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Nipping Behaviors in Corgi Puppies
Nipping and general ‘mouthing’ is a normal behavior in most puppies, but it can be an especially prevalent behavior in Corgi puppies.
Since Corgis are herding bred dogs, their genetics likely play a significant role in their excessive ‘mouthiness’.
Unfortunately, for new puppy parents, Corgi puppies have a mouth full of razor-sharp puppy teeth.
Their sharp puppy teeth, combined with their frequent desire to nip at passing hands, arms, and ankles can leave many puppy parents feeling like a walking chew toy.
Which begs the question:
“How do I get my Corgi puppy to stop nipping me?”
It’s a logical question to ask, and if you find yourself asking this question, you are not alone.
Many Corgi puppy parents struggle to get their puppy’s nipping tendencies under control.
It’s important to know that changing a behavior always begins with understanding the reasoning behind the behavior.
So why, exactly, is your Corgi nipping?
Reasons Why Corgis Nip
Nipping When Tired
Most puppies, regardless of breed, get especially mouthy when they are tired.
Puppies need a lot of sleep — anywhere from 16-20 hours each day.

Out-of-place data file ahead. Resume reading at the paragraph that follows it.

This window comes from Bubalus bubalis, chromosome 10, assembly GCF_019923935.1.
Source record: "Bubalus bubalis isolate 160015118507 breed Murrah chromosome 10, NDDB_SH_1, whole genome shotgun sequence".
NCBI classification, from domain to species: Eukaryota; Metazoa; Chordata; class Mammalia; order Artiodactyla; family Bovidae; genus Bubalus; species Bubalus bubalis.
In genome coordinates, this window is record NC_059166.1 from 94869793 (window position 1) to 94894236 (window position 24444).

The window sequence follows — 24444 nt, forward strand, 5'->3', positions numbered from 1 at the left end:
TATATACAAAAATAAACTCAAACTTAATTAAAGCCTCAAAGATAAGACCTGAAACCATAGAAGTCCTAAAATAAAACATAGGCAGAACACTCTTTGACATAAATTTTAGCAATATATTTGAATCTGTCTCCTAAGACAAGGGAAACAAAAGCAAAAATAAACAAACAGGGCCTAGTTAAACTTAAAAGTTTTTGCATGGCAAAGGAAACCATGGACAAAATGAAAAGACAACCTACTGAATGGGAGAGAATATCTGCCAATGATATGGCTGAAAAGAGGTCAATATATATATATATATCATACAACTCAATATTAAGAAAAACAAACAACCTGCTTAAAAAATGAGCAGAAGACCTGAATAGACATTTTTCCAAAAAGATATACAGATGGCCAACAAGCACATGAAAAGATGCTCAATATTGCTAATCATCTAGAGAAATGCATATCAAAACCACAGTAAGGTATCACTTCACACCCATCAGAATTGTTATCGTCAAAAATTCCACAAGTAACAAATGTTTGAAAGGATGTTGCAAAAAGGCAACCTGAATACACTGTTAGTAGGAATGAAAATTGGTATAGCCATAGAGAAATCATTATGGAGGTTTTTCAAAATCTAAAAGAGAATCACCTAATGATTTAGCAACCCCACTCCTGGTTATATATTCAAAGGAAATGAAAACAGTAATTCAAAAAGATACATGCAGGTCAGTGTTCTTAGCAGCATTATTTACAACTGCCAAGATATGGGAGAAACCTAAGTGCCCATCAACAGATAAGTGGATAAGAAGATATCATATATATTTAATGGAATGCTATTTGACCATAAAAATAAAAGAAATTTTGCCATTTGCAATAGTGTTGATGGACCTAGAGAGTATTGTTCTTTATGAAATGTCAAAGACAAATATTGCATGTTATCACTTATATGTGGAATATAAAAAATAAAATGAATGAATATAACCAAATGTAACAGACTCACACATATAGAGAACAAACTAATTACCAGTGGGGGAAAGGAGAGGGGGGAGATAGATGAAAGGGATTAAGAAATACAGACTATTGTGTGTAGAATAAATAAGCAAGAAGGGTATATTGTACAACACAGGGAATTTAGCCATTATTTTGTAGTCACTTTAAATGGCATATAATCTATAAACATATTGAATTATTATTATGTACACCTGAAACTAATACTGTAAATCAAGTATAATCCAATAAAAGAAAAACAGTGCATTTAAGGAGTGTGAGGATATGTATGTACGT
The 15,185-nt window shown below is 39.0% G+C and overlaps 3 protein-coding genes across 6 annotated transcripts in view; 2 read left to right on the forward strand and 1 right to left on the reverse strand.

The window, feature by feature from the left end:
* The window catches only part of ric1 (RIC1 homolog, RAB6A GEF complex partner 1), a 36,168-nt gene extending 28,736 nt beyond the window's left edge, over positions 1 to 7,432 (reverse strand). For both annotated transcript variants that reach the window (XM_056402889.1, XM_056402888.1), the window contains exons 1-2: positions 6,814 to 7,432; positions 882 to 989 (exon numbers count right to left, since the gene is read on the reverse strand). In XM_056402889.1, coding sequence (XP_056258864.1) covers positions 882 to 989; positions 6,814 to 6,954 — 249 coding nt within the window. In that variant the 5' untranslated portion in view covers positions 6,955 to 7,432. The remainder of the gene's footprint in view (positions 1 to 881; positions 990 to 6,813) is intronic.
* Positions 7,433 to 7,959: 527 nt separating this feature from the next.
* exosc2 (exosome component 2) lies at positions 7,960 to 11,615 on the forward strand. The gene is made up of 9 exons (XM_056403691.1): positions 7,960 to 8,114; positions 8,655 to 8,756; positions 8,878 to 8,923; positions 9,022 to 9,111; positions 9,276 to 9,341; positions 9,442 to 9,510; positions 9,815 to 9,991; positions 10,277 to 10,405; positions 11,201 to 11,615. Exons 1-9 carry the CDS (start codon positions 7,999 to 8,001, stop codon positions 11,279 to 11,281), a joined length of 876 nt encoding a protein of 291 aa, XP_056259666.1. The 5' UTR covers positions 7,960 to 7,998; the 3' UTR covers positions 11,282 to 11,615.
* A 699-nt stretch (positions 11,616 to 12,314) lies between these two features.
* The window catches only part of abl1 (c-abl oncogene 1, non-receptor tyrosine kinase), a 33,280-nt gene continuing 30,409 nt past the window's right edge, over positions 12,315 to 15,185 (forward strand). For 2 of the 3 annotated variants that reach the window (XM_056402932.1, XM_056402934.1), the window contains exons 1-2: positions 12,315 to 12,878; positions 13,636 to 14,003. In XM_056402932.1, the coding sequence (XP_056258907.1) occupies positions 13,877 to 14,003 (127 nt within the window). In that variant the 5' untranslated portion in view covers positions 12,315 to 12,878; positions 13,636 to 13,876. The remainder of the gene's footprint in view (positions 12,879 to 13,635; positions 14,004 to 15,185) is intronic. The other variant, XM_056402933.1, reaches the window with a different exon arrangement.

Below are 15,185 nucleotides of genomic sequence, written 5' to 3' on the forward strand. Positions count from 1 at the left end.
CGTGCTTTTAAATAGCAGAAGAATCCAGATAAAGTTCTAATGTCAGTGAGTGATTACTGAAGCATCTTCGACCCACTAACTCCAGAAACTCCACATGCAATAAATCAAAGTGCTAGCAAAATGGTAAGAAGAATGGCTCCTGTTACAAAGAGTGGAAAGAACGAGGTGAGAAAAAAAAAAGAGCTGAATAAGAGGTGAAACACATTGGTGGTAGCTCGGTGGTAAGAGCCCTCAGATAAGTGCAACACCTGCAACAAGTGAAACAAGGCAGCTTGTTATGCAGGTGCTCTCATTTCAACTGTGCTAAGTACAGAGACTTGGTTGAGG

Similar to human children, puppies get fussy and cranky when they are sleep deprived.
It’s important to give your puppy scheduled rest periods (quiet time) throughout the day.
- Give your puppy a place in your home where they can rest and won’t be disturbed. Make sure that place (be it a crate, exercise pen, or puppy-proofed room) is in a low-traffic area where they won’t be frequently woken up.
Nipping When Herding (Overstimulated)
In an exciting environment, where people or other animals are moving around quickly, it’s very easy for puppies to become overly aroused.
Since the Pembroke Welsh Corgi and Cardigan Welsh Corgis were originally bred as herding dogs, they have the instinctual desire to nip at the heels of moving animals, children, etc.
Herding is a behavior that was intentionally bred into the breed, with hundreds of years of genetics ingrained into the dog. Because of this, Corgis are generally not a good breed for families with small children due to their herding instincts.
With these genetics at play, herding can be an especially difficult behavior to curb in Corgi puppies.
- If a Corgi puppy begins herding/nipping you as you are walking or running, the first thing you want to do is stop moving. You are essentially turning off the stimulant for the puppy. There is no longer a game for them to play.
- Next, you’ll want to redirect your puppy’s herding behavior by giving them something they CAN herd. People commonly use things like Herding Balls and Flirt Poles as an outlet for their puppy’s herding drive.
Nipping While Teething
Teething is a natural process all puppies go through when their existing baby teeth fall out as their adult teeth erupt through the gums.